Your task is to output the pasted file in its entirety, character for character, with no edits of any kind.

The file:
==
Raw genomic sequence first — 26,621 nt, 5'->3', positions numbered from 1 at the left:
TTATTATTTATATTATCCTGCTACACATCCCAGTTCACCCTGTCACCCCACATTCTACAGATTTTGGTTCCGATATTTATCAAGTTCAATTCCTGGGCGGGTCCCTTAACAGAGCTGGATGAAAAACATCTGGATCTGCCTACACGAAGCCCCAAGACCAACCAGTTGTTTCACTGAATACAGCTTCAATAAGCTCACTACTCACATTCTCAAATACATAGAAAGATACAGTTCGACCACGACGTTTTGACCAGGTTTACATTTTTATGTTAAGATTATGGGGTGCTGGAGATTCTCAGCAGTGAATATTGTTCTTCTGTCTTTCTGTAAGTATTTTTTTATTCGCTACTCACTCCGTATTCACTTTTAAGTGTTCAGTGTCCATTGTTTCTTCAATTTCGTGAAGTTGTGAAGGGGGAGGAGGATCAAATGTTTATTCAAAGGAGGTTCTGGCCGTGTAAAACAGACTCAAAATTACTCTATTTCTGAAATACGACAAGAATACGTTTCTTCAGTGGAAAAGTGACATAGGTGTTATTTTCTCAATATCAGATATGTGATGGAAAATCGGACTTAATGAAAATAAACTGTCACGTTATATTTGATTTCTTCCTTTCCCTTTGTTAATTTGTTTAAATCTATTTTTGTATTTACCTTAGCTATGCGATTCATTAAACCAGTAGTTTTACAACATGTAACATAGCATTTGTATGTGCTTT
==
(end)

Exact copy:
Raw genomic sequence first — 26,621 nt, 5'->3', positions numbered from 1 at the left:
TTATTATTTATATTATCCTGCTACACATCCCAGTTCACCCTGTCACCCCACATTCTACAGATTTTGGTTCCGATATTTATCAAGTTCAATTCCTGGGCGGGTCCCTTAACAGAGCTGGATGAAAAACATCTGGATCTGCCTACACGAAGCCCCAAGACCAACCAGTTGTTTCACTGAATACAGCTTCAATAAGCTCACTACTCACATTCTCAAATACATAGAAAGATACAGTTCGACCACGACGTTTTGACCAGGTTTACATTTTTATGTTAAGATTATGGGGTGCTGGAGATTCTCAGCAGTGAATATTGTTCTTCTGTCTTTCTGTAAGTATTTTTTTATTCGCTACTCACTCCGTATTCACTTTTAAGTGTTCAGTGTCCATTGTTTCTTCAATTTCGTGAAGTTGTGAAGGGGGAGGAGGATCAAATGTTTATTCAAAGGAGGTTCTGGCCGTGTAAAACAGACTCAAAATTACTCTATTTCTGAAATACGACAAGAATACGTTTCTTCAGTGGAAAAGTGACATAGGTGTTATTTTCTCAATATCAGATATGTGATGGAAAATCGGACTTAATGAAAATAAACTGTCACGTTATATTTGATTTCTTCCTTTCCCTTTGTTAATTTGTTTAAATCTATTTTTGTATTTACCTTAGCTATGCGATTCATTAAACCAGTAGTTTTACAACATGTAACATAGCATTTGTATGTGCTTT